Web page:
However, the provision in the specifications "Bends, valves and other points where deemed necessary shall be blocked or harnessed to resist thrust" was at best ambiguous and subject to misinterpretation by the persons whose job it was to carry the plans into effect. There is no contractual relationship between plaintiffs and defendant, as there was between defendants and the county and between the county and the primary contractor. Thus we are not concerned here with the problem of finding the intent of parties with reference to an ambiguous provision as in a contract. Whatever meaning the defendant actually intended to convey by the ambiguous provision in its specifications, all that we are concerned about with respect to this provision is whether it clearly and definitely required bracing for the T-joint in question. Obviously, being chaotic with ambiguity, it did not.
Although defendant might originally have conceived bracing for the T-joint, yet if it was negligent in expressing that concept by use of a provision which could be so interpreted as either to require or not to require the bracing and if the builder interpreted the provision as not requiring the bracing and plaintiffs consequently were damaged, then defendant's failure clearly to express the concept on paper would have the same effect as would a failure to conceive the bracing in the first place. The jury would have been authorized to find that the ambiguous provision was in fact a negligent failure to provide bracing for the T-joint which became disconnected.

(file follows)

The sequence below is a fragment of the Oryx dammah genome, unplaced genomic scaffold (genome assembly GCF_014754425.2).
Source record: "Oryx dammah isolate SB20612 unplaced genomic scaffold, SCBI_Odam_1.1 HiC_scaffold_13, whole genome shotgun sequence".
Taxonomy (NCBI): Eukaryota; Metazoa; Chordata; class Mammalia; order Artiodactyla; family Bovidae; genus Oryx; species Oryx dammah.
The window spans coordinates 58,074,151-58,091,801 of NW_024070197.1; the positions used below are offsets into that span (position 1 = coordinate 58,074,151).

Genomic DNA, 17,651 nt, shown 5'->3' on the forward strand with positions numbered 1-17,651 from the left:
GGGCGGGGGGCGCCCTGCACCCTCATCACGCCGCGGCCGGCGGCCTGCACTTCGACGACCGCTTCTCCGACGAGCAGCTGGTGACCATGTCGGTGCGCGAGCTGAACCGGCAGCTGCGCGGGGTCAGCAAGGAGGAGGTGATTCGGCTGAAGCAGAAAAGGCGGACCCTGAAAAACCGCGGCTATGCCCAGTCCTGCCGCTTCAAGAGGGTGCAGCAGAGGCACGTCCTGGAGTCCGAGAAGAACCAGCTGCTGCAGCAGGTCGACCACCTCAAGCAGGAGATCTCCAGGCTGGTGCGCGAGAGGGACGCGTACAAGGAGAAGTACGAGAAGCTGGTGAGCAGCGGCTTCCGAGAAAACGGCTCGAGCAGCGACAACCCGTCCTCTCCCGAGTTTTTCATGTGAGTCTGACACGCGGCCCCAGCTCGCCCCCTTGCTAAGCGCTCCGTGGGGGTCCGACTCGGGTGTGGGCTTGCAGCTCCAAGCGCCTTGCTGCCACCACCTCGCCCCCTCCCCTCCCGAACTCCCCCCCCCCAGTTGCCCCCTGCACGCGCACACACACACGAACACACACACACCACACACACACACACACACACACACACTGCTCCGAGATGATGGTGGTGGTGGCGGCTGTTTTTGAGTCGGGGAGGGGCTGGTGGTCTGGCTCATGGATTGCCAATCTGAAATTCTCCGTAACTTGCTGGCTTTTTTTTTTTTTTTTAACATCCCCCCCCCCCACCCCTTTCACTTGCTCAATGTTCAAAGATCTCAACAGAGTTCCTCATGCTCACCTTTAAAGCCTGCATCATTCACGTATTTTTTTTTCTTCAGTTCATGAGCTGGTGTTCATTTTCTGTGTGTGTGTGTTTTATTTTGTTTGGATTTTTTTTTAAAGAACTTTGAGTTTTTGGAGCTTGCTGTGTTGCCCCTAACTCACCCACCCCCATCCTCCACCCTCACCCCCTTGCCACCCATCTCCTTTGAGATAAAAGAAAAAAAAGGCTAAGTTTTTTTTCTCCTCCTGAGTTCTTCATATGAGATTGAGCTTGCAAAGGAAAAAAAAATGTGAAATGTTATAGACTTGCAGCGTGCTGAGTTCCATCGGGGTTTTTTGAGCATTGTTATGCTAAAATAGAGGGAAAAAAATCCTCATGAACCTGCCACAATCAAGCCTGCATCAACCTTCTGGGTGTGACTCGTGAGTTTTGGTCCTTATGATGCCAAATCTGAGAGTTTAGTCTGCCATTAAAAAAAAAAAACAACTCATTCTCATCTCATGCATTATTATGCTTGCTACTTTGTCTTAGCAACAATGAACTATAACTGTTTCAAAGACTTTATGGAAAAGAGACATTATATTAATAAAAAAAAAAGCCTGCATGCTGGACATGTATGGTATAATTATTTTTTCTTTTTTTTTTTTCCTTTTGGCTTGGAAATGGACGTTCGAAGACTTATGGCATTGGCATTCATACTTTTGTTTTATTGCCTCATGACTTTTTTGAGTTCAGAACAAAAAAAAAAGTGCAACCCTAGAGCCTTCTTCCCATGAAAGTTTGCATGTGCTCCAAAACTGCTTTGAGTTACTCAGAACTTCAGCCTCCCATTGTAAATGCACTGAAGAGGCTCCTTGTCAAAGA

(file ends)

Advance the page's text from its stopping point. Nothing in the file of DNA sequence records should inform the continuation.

Even if the contractor's interpretation and construction according to that interpretation constituted negligence of the contractor (failure to discover a defect or discrepancy in the plans) for which the latter also would be liable for the injuries to plaintiffs' land, this would not absolve defendant, for defendant must be held to have anticipated the interpretation made by the builder whether or not that interpretation would constitute negligence on the builder's part. See, e.g., Southern R. Co. v. Webb, 116 Ga. 152 ( 42 S.E. 395, 59 LRA 109).